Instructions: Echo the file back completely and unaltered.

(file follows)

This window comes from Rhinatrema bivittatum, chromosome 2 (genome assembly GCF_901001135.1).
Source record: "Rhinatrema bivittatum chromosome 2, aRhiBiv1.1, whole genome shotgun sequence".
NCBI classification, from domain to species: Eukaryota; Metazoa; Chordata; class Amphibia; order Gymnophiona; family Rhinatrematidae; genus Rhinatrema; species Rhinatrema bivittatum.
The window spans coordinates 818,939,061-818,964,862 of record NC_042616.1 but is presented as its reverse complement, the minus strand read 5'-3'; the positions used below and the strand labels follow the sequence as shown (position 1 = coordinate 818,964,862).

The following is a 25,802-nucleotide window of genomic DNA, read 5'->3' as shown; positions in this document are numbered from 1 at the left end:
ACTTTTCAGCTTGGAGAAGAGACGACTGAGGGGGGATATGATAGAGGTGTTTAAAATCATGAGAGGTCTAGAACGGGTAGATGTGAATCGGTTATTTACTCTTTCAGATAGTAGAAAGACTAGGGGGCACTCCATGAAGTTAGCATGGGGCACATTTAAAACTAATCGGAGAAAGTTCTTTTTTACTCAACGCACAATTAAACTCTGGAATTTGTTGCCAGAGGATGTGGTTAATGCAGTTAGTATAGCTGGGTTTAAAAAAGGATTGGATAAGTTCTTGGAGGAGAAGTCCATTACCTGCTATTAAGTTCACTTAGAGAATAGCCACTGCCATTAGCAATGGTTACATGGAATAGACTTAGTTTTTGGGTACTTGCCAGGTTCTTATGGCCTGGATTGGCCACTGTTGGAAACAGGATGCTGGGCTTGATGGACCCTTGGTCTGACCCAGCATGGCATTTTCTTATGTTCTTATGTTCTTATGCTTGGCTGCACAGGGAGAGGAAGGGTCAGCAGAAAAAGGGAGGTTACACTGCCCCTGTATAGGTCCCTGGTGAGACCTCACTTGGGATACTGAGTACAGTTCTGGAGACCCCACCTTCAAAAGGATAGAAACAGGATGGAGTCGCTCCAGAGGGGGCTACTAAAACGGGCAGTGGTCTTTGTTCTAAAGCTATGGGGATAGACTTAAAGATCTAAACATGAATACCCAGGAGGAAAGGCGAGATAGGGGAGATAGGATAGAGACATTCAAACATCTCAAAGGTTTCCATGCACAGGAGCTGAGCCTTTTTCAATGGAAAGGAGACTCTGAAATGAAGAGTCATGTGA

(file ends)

This window comes from Rhinatrema bivittatum, chromosome 2 (genome assembly GCF_901001135.1).
Source record: "Rhinatrema bivittatum chromosome 2, aRhiBiv1.1, whole genome shotgun sequence".
NCBI classification, from domain to species: Eukaryota; Metazoa; Chordata; class Amphibia; order Gymnophiona; family Rhinatrematidae; genus Rhinatrema; species Rhinatrema bivittatum.
The window spans coordinates 818,939,061-818,964,862 of record NC_042616.1 but is presented as its reverse complement, the minus strand read 5'-3'; the positions used below and the strand labels follow the sequence as shown (position 1 = coordinate 818,964,862).

The following is a 25,802-nucleotide window of genomic DNA, read 5'->3' as shown; positions in this document are numbered from 1 at the left end:
ACTTTTCAGCTTGGAGAAGAGACGACTGAGGGGGGATATGATAGAGGTGTTTAAAATCATGAGAGGTCTAGAACGGGTAGATGTGAATCGGTTATTTACTCTTTCAGATAGTAGAAAGACTAGGGGGCACTCCATGAAGTTAGCATGGGGCACATTTAAAACTAATCGGAGAAAGTTCTTTTTTACTCAACGCACAATTAAACTCTGGAATTTGTTGCCAGAGGATGTGGTTAATGCAGTTAGTATAGCTGGGTTTAAAAAAGGATTGGATAAGTTCTTGGAGGAGAAGTCCATTACCTGCTATTAAGTTCACTTAGAGAATAGCCACTGCCATTAGCAATGGTTACATGGAATAGACTTAGTTTTTGGGTACTTGCCAGGTTCTTATGGCCTGGATTGGCCACTGTTGGAAACAGGATGCTGGGCTTGATGGACCCTTGGTCTGACCCAGCATGGCATTTTCTTATGTTCTTATGTTCTTATGCTTGGCTGCACAGGGAGAGGAAGGGTCAGCAGAAAAAGGGAGGTTACACTGCCCCTGTATAGGTCCCTGGTGAGACCTCACTTGGGATACTGAGTACAGTTCTGGAGACCCCACCTTCAAAAGGATAGAAACAGGATGGAGTCGCTCCAGAGGGGGCTACTAAAACGGGCAGTGGTCTTTGTTCTAAAGCTATGGGGATAGACTTAAAGATCTAAACATGAATACCCAGGAGGAAAGGCGAGATAGGGGAGATAGGATAGAGACATTCAAACATCTCAAAGGTTTCCATGCACAGGAGCTGAGCCTTTTTCAATGGAAAGGAGACTCTGAAATGAAGAGTCATGTGA